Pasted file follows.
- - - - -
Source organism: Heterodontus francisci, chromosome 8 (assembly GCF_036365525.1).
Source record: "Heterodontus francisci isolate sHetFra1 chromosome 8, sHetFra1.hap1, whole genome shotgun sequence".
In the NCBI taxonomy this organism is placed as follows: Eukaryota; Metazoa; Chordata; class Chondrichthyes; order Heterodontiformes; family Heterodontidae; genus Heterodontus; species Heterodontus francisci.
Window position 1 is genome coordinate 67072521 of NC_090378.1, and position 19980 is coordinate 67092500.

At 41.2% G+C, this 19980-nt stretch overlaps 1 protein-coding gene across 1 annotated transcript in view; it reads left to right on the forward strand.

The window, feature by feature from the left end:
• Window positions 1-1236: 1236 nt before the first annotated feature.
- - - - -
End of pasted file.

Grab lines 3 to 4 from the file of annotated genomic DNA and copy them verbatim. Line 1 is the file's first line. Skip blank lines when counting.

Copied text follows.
In the NCBI taxonomy this organism is placed as follows: Eukaryota; Metazoa; Chordata; class Chondrichthyes; order Heterodontiformes; family Heterodontidae; genus Heterodontus; species Heterodontus francisci.
Window position 1 is genome coordinate 67072521 of NC_090378.1, and position 19980 is coordinate 67092500.